GeGeGe no Kitarō
by Rebecca Silverman,
How would you rate episode 4 of
GeGeGe no Kitarō (TV 2018) ?
One of the things I find particularly fascinating about GeGeGe no Kitarō's 2018 reboot is the way that it handles the updated world. This episode doesn't play with conventions of modern society like the previous three did, but instead focuses on what's been lost – belief in and knowledge of the yokai world. This is done through Yuta, the little boy who initially suggested that Mana contact Kitaro based on stories his grandmother told him. He was present when Mana mailed the letter, but she hasn't really told him anything since then, and he's determined to find out if she really met Kitaro, since he has reason to suspect after the whole people turning into trees thing got resolved. Mana knows she's not supposed to tell other humans about the yokai, but doesn't Yuta deserve to know?
This leads to Yuta going on an Alice's Adventures in Wonderland-style journey to the GeGeGe Forest. (Actually, it feels like a blend of Alice and My Neighbor Totoro, which is pretty cool and eminently appropriate.) Kitaro himself may not be thrilled that a human kid has found his way into the yokai realm, but the older yokai recognize this as a precious rarity: a modern child who is familiar with the old stories. That's why Eyeball Dad wants Kitaro to take him around, a point driven home when Yuta is eventually told to ask his grandmother if he wants to know more about the yokai – it is through the passing of folk knowledge from one generation to the next that stories like Kitaro's survive.
That's kind of metafictional, given that this story is likely being watched by the children and grandchildren of people who saw older incarnations of it. Essentially, Kitaro's franchise is surviving because people are passing it down from one generation to the next, and the late creator of the manga series would certainly have been aware of that based on his folkloric expertise. Younger viewers of this episode might not make the connection, but that doesn't mean it isn't there, and if it encourages kids to ask someone older about the folklore of their youth, the message has been relayed.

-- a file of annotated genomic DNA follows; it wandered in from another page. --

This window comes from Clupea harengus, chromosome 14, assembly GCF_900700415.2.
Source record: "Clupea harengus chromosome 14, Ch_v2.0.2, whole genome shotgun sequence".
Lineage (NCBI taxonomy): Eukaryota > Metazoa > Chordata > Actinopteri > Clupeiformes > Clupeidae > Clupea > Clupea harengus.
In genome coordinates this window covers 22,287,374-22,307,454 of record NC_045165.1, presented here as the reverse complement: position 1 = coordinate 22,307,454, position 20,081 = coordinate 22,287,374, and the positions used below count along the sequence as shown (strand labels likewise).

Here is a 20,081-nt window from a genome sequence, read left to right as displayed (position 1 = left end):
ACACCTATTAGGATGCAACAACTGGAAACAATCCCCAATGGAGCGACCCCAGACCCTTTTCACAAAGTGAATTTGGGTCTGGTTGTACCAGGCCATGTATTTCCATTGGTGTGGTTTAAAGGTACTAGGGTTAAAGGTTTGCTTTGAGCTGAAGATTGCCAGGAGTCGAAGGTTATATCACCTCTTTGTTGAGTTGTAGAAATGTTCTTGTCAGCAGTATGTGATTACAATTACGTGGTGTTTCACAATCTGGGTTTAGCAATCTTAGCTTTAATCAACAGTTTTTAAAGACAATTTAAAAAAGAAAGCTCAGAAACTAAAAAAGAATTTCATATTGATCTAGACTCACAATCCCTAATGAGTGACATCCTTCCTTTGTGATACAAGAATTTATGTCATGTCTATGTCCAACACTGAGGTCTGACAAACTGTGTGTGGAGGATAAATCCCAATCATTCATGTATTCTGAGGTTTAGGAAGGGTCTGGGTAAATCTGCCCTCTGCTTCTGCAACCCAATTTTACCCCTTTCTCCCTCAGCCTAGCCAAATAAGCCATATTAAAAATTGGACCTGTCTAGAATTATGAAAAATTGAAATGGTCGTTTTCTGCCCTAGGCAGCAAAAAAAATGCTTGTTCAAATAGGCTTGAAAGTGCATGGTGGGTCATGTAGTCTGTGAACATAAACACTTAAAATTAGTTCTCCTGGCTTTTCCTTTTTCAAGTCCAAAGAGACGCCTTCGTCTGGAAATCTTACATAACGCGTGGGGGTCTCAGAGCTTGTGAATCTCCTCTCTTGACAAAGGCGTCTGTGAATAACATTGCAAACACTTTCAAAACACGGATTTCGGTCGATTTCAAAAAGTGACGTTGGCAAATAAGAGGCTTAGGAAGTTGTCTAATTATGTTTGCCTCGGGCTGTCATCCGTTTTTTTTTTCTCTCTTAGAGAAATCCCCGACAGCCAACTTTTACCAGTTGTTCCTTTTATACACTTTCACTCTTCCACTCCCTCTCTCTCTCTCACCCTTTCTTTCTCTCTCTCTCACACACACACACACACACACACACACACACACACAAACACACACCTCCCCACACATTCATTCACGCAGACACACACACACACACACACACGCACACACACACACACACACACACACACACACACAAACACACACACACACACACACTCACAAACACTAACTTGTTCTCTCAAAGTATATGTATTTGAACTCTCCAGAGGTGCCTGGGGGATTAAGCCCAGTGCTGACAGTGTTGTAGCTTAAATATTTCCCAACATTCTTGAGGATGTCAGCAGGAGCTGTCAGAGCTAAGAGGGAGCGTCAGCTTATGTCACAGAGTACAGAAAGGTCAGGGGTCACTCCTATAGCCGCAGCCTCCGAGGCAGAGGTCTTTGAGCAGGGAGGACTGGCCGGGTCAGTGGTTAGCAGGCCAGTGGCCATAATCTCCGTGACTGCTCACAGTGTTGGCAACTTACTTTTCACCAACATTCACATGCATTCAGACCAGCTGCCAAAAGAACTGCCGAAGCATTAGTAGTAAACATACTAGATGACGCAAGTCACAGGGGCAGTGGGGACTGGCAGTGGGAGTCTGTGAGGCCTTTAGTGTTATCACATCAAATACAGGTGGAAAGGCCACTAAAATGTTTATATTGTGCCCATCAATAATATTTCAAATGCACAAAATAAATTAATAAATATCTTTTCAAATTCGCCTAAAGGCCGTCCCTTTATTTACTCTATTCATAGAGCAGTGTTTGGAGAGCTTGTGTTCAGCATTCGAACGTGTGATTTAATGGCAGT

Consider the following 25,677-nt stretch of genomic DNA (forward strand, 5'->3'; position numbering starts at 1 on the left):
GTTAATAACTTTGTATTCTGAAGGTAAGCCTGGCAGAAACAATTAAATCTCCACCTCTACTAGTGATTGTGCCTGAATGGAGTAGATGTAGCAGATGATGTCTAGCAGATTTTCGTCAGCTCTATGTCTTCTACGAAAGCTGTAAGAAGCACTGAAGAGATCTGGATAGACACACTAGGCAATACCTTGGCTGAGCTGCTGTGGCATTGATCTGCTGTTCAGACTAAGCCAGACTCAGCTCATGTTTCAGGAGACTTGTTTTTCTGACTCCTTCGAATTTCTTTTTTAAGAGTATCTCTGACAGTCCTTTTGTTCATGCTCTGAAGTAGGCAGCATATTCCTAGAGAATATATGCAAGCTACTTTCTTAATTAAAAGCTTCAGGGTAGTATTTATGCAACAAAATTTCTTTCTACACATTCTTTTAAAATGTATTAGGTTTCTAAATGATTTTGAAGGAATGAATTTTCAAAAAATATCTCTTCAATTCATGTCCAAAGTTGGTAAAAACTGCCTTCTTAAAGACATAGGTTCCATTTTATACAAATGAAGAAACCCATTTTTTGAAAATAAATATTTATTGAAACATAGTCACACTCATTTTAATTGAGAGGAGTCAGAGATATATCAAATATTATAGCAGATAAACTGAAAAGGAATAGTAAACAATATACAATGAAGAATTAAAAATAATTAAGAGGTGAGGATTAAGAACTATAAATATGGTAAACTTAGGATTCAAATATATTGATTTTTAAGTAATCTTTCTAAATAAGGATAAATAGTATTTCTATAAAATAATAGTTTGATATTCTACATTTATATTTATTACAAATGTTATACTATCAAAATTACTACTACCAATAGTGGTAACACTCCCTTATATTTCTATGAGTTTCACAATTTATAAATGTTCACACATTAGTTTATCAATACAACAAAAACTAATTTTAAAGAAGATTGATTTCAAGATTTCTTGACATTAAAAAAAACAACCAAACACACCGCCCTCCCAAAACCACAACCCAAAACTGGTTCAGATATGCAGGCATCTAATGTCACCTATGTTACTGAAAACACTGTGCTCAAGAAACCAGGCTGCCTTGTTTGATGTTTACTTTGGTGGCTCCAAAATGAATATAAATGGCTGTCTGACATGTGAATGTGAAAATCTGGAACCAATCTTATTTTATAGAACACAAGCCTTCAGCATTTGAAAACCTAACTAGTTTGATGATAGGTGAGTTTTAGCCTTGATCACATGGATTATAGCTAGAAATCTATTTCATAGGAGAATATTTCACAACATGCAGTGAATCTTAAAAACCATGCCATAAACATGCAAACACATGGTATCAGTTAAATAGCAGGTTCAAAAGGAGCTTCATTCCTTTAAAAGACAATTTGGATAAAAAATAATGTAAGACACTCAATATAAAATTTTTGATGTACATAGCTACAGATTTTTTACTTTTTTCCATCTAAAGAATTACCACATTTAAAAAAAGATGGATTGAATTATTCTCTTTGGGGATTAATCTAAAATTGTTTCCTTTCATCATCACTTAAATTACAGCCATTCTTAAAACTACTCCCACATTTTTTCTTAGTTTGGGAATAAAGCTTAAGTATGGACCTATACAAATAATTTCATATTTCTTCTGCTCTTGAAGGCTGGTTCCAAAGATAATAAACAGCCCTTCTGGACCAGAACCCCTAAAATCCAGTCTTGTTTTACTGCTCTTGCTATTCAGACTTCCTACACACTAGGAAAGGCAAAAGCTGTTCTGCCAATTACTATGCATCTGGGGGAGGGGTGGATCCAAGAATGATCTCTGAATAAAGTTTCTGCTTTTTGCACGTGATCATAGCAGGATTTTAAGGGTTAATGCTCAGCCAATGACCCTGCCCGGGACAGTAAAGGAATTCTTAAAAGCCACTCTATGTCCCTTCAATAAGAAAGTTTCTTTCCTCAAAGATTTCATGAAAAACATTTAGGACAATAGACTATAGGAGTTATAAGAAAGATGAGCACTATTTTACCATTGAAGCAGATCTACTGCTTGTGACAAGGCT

As far as the main action of the episode, it's not quite as exciting as some of the threats Mana and Kitaro have faced, but it's still got some scary moments – Yama Jijii is frankly terrifying in appearance, even in his smaller and presumably less creepy form. He stands out among the other yokai Yuta meets because of this – even though one of them wants to eat him, he's not particularly creepy in appearance, and most of the yokai just look exaggerated rather than genuinely scary. That really works in the plot's favor, since Yuta has demonstrated that he could have known better than to pick the fruit, when he steps aside for the invisible monster following him and proves his Granny's knowledge of yokai etiquette. It also seems likely that the fruit was somehow enchanted to make Yuta desire it – he should have suspected that taking anything from the land of the otherworldly people would be a mistake, plus he's been told explicitly by Kitaro not to touch anything. I'd blame Rat Man (because let's be honest, it's usually his fault), but we see that he's caught up in Yama Jijii's anger as well, so maybe it's just the fruit itself.
Whatever the reason, this is one of the better uses of the “but it was just a dream (right?)” trope that I've seen in recent memory. That's partly due to the visual and narrative shout-outs to both Alice and Totoro, but also because it delivers a heartening message to not forget the old stories. I really hope we get to meet Yuta's grandmother at some point and learn her history, but in the meantime, it looks like next week we'll get to actually blame Rat Man for the troubles to be visited upon the human world.
GeGeGe no Kitarō is currently streaming on Crunchyroll.
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